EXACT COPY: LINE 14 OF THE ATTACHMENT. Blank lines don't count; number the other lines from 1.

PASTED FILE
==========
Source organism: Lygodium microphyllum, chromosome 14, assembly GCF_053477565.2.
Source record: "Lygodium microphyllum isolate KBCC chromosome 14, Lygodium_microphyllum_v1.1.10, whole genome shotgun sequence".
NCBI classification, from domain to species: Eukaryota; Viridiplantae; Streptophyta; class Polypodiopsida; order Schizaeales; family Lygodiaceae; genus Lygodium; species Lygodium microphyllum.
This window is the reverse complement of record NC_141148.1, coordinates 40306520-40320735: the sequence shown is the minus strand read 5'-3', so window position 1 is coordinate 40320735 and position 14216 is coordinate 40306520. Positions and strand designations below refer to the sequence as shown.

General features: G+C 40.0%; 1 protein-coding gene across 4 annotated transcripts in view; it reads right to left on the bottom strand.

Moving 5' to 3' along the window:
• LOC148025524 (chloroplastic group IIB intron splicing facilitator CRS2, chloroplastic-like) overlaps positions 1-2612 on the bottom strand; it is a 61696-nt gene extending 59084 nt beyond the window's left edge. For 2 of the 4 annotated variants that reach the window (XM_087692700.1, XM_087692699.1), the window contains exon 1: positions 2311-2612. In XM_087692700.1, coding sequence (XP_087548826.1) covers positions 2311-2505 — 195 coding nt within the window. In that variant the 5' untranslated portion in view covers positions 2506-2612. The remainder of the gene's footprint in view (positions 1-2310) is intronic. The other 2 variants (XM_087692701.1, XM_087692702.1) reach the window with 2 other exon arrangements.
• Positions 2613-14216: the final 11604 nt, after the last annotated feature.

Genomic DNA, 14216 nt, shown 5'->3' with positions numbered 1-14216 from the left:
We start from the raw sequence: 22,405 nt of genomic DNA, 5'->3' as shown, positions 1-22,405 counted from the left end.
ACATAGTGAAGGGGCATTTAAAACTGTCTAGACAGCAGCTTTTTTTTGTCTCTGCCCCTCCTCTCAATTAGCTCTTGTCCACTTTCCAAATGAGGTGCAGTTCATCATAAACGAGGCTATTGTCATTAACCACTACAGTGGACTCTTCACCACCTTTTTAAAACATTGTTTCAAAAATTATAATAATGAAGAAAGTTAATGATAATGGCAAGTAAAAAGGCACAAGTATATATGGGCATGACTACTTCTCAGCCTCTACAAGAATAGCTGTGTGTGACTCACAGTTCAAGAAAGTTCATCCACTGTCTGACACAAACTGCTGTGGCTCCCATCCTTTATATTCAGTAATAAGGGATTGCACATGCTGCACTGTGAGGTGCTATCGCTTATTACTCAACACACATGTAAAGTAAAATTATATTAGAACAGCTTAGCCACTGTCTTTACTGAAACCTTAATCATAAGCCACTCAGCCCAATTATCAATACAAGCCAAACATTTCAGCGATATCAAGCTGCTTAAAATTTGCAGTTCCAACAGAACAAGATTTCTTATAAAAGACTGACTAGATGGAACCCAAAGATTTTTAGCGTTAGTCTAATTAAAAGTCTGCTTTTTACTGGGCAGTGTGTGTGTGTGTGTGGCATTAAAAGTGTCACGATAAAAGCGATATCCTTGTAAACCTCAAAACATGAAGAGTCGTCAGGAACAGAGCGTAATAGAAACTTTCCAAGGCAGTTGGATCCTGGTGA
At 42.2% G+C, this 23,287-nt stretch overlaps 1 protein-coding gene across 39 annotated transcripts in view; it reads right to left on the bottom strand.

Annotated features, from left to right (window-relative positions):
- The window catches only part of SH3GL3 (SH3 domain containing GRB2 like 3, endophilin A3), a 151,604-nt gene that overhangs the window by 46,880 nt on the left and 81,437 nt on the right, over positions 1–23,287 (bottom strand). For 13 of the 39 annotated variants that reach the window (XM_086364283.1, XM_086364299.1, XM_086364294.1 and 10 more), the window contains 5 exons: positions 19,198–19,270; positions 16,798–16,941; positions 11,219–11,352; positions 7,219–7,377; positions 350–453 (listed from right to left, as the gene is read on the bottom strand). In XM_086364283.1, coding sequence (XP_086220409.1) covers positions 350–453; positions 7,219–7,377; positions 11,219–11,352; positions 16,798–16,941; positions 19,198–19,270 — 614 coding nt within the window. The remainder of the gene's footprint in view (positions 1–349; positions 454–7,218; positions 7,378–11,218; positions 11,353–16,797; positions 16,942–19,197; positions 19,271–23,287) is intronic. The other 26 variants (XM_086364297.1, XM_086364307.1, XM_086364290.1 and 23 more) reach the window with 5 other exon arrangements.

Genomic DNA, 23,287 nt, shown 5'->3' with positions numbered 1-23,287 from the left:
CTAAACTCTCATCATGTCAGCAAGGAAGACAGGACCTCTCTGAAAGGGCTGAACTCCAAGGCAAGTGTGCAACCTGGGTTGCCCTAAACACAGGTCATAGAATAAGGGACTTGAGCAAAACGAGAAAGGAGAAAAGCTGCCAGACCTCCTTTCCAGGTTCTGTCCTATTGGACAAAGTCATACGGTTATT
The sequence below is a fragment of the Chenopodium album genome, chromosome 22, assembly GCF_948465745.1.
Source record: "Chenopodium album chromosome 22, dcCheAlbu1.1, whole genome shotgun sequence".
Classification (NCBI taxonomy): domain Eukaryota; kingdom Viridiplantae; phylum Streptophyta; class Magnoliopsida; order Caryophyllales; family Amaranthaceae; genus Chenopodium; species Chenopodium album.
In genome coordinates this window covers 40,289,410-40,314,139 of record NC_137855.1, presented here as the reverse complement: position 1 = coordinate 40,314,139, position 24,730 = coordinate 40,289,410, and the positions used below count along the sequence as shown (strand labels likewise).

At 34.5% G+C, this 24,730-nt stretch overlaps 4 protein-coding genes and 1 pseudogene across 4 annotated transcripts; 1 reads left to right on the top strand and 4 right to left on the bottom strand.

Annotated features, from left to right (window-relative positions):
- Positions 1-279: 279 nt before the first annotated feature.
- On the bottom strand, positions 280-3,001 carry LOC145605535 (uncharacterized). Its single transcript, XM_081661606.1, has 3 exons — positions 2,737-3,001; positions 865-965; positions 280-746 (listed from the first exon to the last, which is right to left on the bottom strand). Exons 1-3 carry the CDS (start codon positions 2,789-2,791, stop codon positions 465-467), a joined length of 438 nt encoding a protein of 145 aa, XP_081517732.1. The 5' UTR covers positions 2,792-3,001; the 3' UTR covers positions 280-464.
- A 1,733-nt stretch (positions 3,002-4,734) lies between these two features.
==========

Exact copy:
- The window catches only part of SH3GL3 (SH3 domain containing GRB2 like 3, endophilin A3), a 151,604-nt gene that overhangs the window by 46,880 nt on the left and 81,437 nt on the right, over positions 1–23,287 (bottom strand). For 13 of the 39 annotated variants that reach the window (XM_086364283.1, XM_086364299.1, XM_086364294.1 and 10 more), the window contains 5 exons: positions 19,198–19,270; positions 16,798–16,941; positions 11,219–11,352; positions 7,219–7,377; positions 350–453 (listed from right to left, as the gene is read on the bottom strand). In XM_086364283.1, coding sequence (XP_086220409.1) covers positions 350–453; positions 7,219–7,377; positions 11,219–11,352; positions 16,798–16,941; positions 19,198–19,270 — 614 coding nt within the window. The remainder of the gene's footprint in view (positions 1–349; positions 454–7,218; positions 7,378–11,218; positions 11,353–16,797; positions 16,942–19,197; positions 19,271–23,287) is intronic. The other 26 variants (XM_086364297.1, XM_086364307.1, XM_086364290.1 and 23 more) reach the window with 5 other exon arrangements.